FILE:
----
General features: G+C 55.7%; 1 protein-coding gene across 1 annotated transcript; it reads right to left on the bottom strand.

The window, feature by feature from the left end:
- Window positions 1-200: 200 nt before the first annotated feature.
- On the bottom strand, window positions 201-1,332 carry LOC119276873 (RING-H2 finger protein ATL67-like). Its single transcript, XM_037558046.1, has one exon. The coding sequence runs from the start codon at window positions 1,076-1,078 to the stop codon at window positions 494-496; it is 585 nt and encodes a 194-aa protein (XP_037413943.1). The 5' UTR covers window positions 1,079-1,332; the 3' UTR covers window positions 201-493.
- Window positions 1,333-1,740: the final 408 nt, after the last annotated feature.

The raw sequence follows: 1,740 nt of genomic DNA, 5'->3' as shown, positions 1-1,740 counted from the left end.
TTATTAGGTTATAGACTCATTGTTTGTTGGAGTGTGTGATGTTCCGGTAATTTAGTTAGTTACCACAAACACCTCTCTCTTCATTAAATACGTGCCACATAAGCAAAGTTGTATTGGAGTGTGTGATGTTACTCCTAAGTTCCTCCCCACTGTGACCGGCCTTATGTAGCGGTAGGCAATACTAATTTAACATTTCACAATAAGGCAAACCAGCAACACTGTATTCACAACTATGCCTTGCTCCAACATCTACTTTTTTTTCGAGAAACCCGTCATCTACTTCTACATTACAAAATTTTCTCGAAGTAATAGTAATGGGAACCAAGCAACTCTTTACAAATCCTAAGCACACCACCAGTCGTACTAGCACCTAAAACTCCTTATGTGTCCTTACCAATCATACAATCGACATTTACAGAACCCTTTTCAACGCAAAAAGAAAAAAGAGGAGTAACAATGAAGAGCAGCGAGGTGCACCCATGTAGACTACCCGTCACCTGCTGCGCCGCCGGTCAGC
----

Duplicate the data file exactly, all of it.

General features: G+C 55.7%; 1 protein-coding gene across 1 annotated transcript; it reads right to left on the bottom strand.

The window, feature by feature from the left end:
- Window positions 1-200: 200 nt before the first annotated feature.
- On the bottom strand, window positions 201-1,332 carry LOC119276873 (RING-H2 finger protein ATL67-like). Its single transcript, XM_037558046.1, has one exon. The coding sequence runs from the start codon at window positions 1,076-1,078 to the stop codon at window positions 494-496; it is 585 nt and encodes a 194-aa protein (XP_037413943.1). The 5' UTR covers window positions 1,079-1,332; the 3' UTR covers window positions 201-493.
- Window positions 1,333-1,740: the final 408 nt, after the last annotated feature.

The raw sequence follows: 1,740 nt of genomic DNA, 5'->3' as shown, positions 1-1,740 counted from the left end.
TTATTAGGTTATAGACTCATTGTTTGTTGGAGTGTGTGATGTTCCGGTAATTTAGTTAGTTACCACAAACACCTCTCTCTTCATTAAATACGTGCCACATAAGCAAAGTTGTATTGGAGTGTGTGATGTTACTCCTAAGTTCCTCCCCACTGTGACCGGCCTTATGTAGCGGTAGGCAATACTAATTTAACATTTCACAATAAGGCAAACCAGCAACACTGTATTCACAACTATGCCTTGCTCCAACATCTACTTTTTTTTCGAGAAACCCGTCATCTACTTCTACATTACAAAATTTTCTCGAAGTAATAGTAATGGGAACCAAGCAACTCTTTACAAATCCTAAGCACACCACCAGTCGTACTAGCACCTAAAACTCCTTATGTGTCCTTACCAATCATACAATCGACATTTACAGAACCCTTTTCAACGCAAAAAGAAAAAAGAGGAGTAACAATGAAGAGCAGCGAGGTGCACCCATGTAGACTACCCGTCACCTGCTGCGCCGCCGGTCAGC